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Engineered RNA-binding protein for transgene activation in non-green plastids

Abstract

Non-green plastids are desirable for the expression of recombinant proteins in edible plant parts to enhance the nutritional value of tubers or fruits, or to deliver pharmaceuticals. However, plastid transgenes are expressed at extremely low levels in the amyloplasts of storage organs such as tubers1,2,3. Here, we report a regulatory system comprising a variant of the maize RNA-binding protein PPR10 and a cognate binding site upstream of a plastid transgene that encodes green fluorescent protein (GFP). The binding site is not recognized by the resident potato PPR10 protein, restricting GFP protein accumulation to low levels in leaves. When the PPR10 variant is expressed from the tuber-specific patatin promoter, GFP accumulates up to 1.3% of the total soluble protein, a 60-fold increase compared with previous studies2 (0.02%). This regulatory system enables an increase in transgene expression in non-photosynthetic plastids without interfering with chloroplast gene expression in leaves.

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Fig. 1: PPR10 binding site system for regulating gene expression in potato amyloplasts.
Fig. 2: Leaf and tuber phenotypes of potato plants illuminated with tungsten or ultraviolet light.
Fig. 3: GFP expression in transplastomic potato plants expressing the PPR10GG protein.

Data availability

The nucleotide sequences are deposited in GenBank with accession numbers MK482729 and MK482730. Correspondence and requests for chloroplast transformation vectors and transplastomic plants should be addressed to P.M. (maliga@waksman.rutgers.edu). Requests for plasmids encoding the PPR10 variants, and for transgenic plants expressing the PPR10 variants should be addressed to A.B. (abarkan@uoregon.edu). Biological materials will be made available pending the execution of a Materials Transfer Agreement with Rutgers University and/or the University of Oregon, as applicable.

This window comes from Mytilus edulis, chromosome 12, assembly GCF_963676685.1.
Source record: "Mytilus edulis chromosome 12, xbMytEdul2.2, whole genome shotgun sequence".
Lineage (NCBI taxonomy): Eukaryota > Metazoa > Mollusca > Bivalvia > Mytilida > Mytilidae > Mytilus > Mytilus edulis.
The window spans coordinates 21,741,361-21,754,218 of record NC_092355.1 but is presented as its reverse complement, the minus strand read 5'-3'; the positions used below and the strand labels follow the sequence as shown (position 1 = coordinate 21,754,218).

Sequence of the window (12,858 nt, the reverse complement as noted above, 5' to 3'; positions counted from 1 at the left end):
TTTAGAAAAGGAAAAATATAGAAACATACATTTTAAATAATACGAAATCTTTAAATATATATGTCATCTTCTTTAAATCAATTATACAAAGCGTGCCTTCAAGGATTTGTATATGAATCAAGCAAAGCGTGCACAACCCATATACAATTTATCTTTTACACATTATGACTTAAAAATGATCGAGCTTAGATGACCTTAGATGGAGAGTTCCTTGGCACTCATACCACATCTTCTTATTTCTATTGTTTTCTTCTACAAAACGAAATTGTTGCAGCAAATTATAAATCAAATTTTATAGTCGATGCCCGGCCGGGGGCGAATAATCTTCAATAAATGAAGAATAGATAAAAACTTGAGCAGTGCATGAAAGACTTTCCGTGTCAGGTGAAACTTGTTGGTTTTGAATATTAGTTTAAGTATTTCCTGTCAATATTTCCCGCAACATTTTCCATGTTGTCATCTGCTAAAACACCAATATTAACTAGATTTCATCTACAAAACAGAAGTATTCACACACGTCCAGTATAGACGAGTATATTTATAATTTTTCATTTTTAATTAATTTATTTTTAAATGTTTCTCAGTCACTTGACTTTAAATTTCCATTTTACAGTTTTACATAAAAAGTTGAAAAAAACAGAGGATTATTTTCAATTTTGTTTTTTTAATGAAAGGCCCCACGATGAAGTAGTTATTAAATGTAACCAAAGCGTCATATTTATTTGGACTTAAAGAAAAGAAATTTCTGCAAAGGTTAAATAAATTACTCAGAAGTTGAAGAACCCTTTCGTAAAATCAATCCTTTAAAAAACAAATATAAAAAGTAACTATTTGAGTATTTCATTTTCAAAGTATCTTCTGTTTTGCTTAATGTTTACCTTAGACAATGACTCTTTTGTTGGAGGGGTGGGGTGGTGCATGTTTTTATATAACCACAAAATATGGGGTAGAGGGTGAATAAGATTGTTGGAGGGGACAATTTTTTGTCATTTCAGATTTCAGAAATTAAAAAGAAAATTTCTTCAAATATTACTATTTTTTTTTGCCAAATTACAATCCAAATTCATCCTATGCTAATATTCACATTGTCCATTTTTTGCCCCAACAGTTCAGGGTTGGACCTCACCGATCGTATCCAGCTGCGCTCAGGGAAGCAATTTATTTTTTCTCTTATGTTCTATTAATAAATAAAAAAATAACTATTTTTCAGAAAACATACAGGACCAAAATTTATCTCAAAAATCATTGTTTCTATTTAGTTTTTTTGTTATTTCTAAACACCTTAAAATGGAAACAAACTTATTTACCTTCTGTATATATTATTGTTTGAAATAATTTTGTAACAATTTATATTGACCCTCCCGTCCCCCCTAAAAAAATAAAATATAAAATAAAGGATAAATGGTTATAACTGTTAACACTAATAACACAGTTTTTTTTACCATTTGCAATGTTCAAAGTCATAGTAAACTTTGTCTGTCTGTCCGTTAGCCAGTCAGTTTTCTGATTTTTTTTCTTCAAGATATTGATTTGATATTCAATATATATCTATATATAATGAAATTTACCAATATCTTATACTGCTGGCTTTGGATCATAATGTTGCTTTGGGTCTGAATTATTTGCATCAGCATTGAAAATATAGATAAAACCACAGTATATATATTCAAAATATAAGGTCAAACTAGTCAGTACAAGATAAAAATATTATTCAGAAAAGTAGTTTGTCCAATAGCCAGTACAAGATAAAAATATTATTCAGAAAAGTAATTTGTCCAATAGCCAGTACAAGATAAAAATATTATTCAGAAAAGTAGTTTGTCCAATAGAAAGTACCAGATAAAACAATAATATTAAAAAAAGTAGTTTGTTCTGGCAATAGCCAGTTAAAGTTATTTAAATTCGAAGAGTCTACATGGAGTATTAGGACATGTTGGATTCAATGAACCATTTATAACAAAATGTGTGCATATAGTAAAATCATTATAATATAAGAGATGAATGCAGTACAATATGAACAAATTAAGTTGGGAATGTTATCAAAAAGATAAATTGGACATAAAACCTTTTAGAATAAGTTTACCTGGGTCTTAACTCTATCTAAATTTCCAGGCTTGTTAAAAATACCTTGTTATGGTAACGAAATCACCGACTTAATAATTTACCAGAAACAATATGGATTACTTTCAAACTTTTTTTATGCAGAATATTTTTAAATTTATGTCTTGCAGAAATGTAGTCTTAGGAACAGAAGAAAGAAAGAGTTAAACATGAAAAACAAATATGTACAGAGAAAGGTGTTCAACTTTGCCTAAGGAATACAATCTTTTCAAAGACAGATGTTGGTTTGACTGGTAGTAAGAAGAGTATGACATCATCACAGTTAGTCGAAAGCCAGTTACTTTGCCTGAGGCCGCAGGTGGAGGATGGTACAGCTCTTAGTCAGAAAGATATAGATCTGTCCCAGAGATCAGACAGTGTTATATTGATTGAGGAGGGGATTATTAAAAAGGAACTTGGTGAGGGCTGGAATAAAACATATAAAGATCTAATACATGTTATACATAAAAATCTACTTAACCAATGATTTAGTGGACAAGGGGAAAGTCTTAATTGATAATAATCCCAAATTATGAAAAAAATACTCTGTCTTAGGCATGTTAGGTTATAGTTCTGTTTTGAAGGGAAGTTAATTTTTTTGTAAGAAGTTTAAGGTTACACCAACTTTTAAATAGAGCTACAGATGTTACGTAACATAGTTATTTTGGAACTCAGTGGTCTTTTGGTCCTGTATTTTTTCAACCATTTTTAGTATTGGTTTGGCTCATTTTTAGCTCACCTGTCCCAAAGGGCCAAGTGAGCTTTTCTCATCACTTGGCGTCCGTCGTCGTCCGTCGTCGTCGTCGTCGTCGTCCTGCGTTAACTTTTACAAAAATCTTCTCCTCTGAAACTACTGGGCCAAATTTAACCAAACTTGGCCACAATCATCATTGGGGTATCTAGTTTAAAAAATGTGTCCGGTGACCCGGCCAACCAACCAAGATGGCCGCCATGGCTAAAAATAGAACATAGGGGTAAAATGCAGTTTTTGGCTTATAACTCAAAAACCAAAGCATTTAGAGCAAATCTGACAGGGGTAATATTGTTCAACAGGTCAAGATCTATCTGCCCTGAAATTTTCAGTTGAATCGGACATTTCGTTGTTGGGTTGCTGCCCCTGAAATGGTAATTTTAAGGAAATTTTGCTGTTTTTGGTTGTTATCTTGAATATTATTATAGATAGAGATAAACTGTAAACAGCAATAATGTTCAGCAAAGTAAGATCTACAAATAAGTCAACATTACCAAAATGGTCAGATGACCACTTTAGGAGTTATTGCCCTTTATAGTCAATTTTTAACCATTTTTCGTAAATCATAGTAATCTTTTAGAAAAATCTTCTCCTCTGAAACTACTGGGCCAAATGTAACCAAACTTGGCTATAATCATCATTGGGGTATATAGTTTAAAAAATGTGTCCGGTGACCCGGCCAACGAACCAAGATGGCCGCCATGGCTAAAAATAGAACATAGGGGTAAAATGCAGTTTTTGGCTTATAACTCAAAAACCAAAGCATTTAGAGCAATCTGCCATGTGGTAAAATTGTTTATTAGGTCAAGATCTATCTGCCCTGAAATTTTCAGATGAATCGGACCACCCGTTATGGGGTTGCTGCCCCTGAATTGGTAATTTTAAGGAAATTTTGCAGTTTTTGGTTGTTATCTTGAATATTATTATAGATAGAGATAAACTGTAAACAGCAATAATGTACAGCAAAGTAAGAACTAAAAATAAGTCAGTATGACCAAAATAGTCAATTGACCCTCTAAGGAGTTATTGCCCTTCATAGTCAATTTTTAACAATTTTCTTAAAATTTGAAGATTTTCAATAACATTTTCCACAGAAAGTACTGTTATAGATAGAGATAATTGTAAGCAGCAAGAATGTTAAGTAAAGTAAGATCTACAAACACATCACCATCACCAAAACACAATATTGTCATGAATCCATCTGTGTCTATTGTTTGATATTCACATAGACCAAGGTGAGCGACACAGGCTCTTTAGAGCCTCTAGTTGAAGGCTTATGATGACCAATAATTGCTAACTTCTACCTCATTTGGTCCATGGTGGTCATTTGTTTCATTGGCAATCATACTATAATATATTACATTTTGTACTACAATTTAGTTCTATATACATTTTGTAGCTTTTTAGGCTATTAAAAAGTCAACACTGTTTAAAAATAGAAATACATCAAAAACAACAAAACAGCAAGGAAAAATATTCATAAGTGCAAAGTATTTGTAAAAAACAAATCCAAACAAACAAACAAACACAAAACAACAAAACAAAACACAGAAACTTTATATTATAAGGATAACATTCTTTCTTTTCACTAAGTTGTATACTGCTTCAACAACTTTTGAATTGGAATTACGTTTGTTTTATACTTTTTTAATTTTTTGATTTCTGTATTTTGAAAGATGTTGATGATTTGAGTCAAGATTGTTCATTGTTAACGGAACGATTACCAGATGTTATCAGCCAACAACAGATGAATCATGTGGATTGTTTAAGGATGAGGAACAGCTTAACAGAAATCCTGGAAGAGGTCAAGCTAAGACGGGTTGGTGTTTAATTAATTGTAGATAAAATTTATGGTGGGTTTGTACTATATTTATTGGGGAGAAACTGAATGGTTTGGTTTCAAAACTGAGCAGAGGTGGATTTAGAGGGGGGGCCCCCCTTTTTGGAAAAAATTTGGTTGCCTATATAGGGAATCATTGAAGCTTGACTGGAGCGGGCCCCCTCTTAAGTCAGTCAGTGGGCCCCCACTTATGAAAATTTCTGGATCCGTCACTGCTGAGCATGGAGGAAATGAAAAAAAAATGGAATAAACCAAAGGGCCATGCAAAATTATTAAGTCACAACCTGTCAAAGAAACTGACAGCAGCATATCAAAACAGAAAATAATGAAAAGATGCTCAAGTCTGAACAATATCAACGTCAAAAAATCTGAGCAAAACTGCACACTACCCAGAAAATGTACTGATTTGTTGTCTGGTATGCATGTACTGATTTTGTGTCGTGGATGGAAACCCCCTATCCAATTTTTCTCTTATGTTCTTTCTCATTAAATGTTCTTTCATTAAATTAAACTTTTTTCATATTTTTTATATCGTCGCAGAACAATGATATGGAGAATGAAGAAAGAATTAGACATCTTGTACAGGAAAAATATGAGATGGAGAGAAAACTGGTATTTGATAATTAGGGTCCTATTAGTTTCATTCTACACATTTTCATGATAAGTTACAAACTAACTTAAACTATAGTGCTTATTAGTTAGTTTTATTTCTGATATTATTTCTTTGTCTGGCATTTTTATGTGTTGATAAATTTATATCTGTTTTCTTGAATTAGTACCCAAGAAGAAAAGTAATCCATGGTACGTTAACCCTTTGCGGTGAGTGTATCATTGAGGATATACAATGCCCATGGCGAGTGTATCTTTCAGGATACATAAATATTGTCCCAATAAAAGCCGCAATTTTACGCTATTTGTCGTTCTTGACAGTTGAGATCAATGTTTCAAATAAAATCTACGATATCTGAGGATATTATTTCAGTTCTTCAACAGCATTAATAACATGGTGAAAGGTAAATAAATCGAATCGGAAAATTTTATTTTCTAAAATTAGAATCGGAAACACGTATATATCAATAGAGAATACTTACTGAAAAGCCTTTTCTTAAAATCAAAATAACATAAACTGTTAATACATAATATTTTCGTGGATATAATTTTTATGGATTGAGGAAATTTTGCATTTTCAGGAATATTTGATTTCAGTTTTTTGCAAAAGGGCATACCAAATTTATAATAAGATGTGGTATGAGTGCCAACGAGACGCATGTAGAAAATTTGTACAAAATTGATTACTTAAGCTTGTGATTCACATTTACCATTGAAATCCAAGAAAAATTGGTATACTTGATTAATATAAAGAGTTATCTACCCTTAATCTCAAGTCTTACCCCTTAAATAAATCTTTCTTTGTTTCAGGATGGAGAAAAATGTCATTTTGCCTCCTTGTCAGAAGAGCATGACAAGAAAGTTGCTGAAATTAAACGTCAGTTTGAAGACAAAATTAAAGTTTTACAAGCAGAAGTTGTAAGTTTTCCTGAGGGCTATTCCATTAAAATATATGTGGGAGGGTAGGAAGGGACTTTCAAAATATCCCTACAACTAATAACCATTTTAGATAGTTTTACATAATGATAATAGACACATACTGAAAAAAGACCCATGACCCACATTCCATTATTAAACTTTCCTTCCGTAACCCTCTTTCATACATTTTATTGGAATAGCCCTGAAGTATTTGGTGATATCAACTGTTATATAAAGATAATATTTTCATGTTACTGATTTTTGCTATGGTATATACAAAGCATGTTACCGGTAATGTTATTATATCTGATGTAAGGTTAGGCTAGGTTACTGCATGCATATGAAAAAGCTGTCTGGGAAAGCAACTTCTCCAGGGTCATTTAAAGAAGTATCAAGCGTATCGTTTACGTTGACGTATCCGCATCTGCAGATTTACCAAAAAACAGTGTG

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Acknowledgements

We thank A. Ioannou and T. Tungsuchat Huang (Rutgers University) for plastid transformation vectors pAI3 and pAI5, R. Williams-Carrier (University of Oregon) for the PPR10 antibody and Agrobacterium binary vector carrying PPR10GG under the control of a patatin promoter and F. Ludewig (University of Erlangen-Nuremberg) for the patatin promoter, T. Osumi (Simplot Plant Sciences) for sterile shoot cultures of potato cv. Desire 2-24 and R. Williams-Carrier and M. Rojas (University of Oregon) for reading the manuscript and suggestions. This research was supported by USDA NIFA Foundational Program Award Number 2014-67013-21600 to A.B. and P.M.

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A.B. and P.M. designed the experiments. P.M. designed the plastid constructs. A.B. designed the Agrobacterium binary vector. Q.Y. transformed the potato plastid and nuclear genomes, regenerated the plants and characterized chloroplast and nuclear gene expression. Q.Y. and P.M. interpreted the results and all authors contributed to the preparation of the manuscript.

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Correspondence to Pal Maliga.

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Yu, Q., Barkan, A. & Maliga, P. Engineered RNA-binding protein for transgene activation in non-green plastids. Nat. Plants 5, 486–490 (2019). https://doi.org/10.1038/s41477-019-0413-0

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